There have been a lot of patronising advice, from senior politicians in government, aided by senior Indian journalists for Indians to "get over it already" when it comes to the recent news of Chinese aggressive actions on the border. Shekhar Gupta for instance claims that the current public notice-taking of the events on the border amounts to "panic" . He advises Indians that (a) we are now bigger and more powerful and so 1962, and the current incursions don't matter (b) it is wrong to be obsessed with defeat, since, well, see (a), we are now bigger and more powerful, etc.
It is not just China, however. Very similar rhetoric is unleashed by these same players when it comes to concerns about immediate attacks on the Indian people by Pakistan. Essentially, it is an argument for complacency, a complacency that reeks of an ardour to shirk the daunting task of dealing with the reality of defending India.
The contention of Indian government leaders and their media shills amounts to saying that self-confidence equals pretending that China is not a strategic and military threat, not taking serious note of portents, and not remembering the lessons of history. This concept of self-confidence they are advocating is not one shared, for instance, by America, beyond question the biggest, baddest, most powerful country ever. After the Japanese attacked and soundly thrashed America at Pearl Harbor in December 1941, America marshalled its then-limited capabilities to carry out a retaliatory raid on Japan (Doolittle's raid), and in less than four years' time, waged war and crushed Japan entirely. The US then emphasized the subjugation of Japan by raising it up from the ashes to be an economic giant, and an ally (read vassal) forever.
The American public consciousness has never forgotten, and never will forget the Pearl Harbor defeat. America has extremely close and friendly relations with its Japanese vassal, but Americans never fail to remind themselves that attack, and defeat are always a possibility. If not by Japan, then by someone else.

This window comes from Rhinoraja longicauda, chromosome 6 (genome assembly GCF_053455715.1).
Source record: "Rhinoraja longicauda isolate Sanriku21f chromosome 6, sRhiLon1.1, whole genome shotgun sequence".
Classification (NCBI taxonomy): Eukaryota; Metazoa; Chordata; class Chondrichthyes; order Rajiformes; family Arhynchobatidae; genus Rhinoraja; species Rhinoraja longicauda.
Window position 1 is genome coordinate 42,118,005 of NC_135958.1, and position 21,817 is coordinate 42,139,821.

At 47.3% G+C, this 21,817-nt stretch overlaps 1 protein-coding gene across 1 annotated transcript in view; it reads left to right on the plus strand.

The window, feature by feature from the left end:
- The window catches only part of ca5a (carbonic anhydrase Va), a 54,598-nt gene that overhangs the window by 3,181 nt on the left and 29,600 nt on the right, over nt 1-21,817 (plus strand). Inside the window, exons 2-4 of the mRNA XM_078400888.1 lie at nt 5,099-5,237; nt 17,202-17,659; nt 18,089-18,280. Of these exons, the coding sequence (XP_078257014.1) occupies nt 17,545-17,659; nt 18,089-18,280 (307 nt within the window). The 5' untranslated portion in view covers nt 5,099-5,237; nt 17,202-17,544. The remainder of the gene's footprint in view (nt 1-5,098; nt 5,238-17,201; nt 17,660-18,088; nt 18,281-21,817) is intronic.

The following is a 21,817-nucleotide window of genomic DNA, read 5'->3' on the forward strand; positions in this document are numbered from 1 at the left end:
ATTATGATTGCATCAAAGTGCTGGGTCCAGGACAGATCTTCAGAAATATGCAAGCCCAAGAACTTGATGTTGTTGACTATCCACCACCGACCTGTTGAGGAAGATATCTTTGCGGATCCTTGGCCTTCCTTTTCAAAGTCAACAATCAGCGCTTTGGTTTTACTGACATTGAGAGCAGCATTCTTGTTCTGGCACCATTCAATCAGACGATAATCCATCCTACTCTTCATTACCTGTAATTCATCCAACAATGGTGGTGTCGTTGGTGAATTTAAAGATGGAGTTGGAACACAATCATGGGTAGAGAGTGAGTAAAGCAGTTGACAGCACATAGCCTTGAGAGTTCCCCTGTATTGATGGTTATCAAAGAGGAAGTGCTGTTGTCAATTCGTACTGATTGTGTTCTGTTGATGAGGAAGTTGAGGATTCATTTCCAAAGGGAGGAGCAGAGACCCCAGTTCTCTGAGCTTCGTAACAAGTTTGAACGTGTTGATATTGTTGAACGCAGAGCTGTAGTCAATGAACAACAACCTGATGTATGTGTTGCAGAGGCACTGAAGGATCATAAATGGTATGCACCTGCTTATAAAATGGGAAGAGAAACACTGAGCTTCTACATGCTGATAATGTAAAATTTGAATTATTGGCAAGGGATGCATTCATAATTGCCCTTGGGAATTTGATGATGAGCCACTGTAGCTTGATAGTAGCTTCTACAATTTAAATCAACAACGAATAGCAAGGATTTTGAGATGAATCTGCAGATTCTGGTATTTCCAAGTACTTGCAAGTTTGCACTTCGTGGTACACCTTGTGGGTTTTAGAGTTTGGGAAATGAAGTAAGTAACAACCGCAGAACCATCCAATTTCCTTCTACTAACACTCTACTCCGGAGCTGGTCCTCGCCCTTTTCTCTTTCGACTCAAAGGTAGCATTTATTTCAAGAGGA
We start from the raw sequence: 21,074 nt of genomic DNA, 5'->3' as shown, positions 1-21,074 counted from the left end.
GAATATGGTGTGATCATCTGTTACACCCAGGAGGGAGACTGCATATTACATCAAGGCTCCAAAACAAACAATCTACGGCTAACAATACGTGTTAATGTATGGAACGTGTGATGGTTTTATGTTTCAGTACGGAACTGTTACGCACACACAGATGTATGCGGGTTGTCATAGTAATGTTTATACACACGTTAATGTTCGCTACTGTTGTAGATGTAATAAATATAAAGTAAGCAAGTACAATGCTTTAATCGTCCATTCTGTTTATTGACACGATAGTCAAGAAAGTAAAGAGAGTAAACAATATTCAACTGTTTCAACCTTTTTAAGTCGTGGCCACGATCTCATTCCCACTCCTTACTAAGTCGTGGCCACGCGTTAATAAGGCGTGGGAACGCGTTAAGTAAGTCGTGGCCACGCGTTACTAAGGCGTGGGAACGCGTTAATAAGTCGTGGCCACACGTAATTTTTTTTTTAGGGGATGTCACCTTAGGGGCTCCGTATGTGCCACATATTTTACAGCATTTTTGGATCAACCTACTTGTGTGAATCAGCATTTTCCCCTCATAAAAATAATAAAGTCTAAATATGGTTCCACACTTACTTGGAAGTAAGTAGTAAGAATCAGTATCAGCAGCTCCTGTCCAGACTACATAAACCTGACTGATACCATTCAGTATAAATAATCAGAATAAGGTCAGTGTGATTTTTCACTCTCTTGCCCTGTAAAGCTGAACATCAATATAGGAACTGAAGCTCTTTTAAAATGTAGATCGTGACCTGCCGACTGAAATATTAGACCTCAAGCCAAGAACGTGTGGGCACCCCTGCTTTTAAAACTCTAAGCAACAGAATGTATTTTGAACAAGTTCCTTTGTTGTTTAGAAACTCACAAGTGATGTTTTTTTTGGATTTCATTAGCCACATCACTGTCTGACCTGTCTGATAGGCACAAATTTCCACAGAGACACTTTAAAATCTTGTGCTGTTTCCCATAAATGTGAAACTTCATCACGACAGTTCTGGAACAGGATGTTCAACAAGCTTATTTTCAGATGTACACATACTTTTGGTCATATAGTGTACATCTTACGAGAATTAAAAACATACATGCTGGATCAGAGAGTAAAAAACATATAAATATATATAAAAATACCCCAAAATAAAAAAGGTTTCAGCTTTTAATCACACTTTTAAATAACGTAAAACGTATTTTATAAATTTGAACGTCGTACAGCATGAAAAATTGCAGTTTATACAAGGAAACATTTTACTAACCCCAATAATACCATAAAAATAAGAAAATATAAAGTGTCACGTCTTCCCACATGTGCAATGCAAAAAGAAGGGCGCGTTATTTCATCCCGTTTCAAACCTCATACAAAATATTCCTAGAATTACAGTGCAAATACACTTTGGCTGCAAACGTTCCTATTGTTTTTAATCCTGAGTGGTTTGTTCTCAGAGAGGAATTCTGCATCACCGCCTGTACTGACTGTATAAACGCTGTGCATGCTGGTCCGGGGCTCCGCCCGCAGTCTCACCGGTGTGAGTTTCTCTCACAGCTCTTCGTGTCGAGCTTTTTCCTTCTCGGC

For that matter, it is a certainty that the Chinese make a point of reminding themselves of the small and large defeats and humiliations their country suffered, and vowing to never let it happen it again. This is how actually great nations attain and retain their preeminence. On the contrary, smug, self-satisfied, unprepared nations, like the Persian Empire, have gone down to defeat and simply disappeared. When it comes to defence, a healthy dose of prudence and caution should be the foundation, not reckless complacency.
The smug and opaque rhetoric of political leaders, and the smarmy, condescending tone of senior journalists over the matter of troubles with China can be pretty intimidating, even enough to suppress Indians' natural instinct to anticipate threats and protect their country and people. But this rhetoric is not founded on any identifiable human reality of national defence. For the Indian citizen, and potential victim of foreign aggression, there are two sides to be balanced in making up their minds: On the one side are politicians and hacks with no track record in anything but words, on the other are successful and powerful nations of the world, not to mention the people's own instincts on how to sense, anticipate, and respond to threats.
It is really a matter of national survival. Who would you rather take the lead from--your own natural instincts backed up by the record of successful, well-protected nations which know how to deal with those who attack them, or the empty-suit wiseacres who brought you the joys of November 26, 2008 and the dubious promise of Sharm-el-Sheikh?